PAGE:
Sensory Fiction: An Excuse for Poor Writing?

Would you wear a vest that physically manipulated your emotions in order to enjoy a book?

That’s the idea behind a vest developed to allow a reader to experience the physiological emotions—heart rate, body temperature, chest tightness—of the protagonist. Now, this device isn’t going to be available at your local bookstore any time soon. It’s the product of what sounds like a fascinating class at MIT, Science Fiction to Science Fabrication (more on this in a future blog).

Basically, you wear the vest while reading, and the specially constructed book triggers the vest to induce certain responses, like vibrating to influence your heart rate, or shifting sound/light to convey mood. The lights are on the book cover, so I’m not sure how useful they would be, since the cover is hidden when the book is open, which it necessarily would be while you were reading it.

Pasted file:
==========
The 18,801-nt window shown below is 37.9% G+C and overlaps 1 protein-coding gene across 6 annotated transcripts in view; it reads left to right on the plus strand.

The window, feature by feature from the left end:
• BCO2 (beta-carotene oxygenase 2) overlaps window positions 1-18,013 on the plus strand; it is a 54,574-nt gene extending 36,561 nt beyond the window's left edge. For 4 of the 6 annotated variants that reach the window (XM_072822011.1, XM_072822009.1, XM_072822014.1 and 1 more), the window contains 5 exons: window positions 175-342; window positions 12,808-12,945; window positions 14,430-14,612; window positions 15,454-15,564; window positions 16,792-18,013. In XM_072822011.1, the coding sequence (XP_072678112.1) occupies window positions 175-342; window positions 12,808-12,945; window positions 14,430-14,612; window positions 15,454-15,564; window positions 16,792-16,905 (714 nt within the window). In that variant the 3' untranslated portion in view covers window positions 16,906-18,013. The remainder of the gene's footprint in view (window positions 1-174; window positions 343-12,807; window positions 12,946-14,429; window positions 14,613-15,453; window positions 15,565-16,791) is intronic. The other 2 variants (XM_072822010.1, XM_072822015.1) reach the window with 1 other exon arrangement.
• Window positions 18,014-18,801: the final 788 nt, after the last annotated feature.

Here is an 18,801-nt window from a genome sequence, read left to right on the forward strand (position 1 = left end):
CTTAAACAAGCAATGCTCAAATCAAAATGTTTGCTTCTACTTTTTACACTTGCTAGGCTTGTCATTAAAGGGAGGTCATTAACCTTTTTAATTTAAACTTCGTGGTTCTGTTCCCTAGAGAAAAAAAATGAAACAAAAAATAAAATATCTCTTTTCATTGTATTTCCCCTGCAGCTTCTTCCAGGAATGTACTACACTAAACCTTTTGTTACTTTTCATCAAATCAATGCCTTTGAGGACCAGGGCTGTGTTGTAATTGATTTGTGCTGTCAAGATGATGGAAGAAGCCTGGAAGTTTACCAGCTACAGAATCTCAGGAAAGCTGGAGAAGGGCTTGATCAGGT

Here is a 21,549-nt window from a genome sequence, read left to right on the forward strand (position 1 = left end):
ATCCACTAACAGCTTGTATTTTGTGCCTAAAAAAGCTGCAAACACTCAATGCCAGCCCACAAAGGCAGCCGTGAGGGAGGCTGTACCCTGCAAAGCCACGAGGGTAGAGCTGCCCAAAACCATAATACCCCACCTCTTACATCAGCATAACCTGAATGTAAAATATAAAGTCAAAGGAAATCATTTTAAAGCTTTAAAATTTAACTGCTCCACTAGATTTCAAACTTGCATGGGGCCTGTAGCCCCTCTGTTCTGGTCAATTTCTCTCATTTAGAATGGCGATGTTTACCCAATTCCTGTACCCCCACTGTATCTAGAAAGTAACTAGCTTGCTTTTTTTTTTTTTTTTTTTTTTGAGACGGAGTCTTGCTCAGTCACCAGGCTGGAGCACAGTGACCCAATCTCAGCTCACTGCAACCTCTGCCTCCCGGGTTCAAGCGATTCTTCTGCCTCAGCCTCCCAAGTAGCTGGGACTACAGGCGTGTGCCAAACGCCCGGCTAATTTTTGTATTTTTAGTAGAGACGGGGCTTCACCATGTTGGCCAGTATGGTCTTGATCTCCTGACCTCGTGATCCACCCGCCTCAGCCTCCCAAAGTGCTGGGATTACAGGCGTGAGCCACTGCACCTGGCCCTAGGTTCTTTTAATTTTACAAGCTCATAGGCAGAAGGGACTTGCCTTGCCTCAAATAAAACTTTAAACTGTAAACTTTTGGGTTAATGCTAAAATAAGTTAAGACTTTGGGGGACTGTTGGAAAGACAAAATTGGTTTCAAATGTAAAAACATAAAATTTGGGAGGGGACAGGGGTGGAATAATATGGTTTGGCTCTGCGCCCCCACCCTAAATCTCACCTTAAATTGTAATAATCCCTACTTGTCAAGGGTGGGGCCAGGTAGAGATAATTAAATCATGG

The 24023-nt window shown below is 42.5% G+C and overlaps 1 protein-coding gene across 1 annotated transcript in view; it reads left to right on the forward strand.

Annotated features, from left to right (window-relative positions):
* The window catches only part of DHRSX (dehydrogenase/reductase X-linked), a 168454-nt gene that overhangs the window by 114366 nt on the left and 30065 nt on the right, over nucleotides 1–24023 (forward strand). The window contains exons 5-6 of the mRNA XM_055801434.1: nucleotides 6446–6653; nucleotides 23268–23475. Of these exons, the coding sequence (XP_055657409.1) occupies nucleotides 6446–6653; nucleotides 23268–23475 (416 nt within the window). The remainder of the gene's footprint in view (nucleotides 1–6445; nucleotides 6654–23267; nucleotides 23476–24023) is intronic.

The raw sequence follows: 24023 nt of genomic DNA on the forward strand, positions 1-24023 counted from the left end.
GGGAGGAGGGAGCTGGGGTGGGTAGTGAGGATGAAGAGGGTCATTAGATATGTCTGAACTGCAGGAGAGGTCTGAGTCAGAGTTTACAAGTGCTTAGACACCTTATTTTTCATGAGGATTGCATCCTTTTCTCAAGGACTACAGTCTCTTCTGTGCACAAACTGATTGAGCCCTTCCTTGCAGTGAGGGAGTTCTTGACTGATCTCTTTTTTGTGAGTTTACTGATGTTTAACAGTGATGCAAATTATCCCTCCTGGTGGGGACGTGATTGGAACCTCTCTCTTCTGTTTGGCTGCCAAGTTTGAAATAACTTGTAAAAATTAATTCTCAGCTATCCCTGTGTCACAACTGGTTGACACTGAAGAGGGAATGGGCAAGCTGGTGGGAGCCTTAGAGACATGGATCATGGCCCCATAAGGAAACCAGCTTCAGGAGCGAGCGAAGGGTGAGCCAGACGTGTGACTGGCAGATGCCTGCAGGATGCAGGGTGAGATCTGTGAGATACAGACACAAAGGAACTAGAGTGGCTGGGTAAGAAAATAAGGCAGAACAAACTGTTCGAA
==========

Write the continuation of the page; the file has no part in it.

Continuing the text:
My response to the idea, as I read the National Public Radio story, was that this was a shortcut to actually writing good fiction. Apparently an NPR editor felt the same way, saying “…it just means the writing won’t have to be as good.”

A well-written story makes me bite my nails when my favorite character is in a sticky situation, laugh out loud at a witty quip, or cry tears of despair or joy. I appreciate the time and energy the author expended to craft his or her words in such a way as to elicit these responses. Having emotions forced upon me would be like listening to a laugh track for a show that’s not really funny.

So which would you prefer: electronic stimulation, or just a really good book?

 


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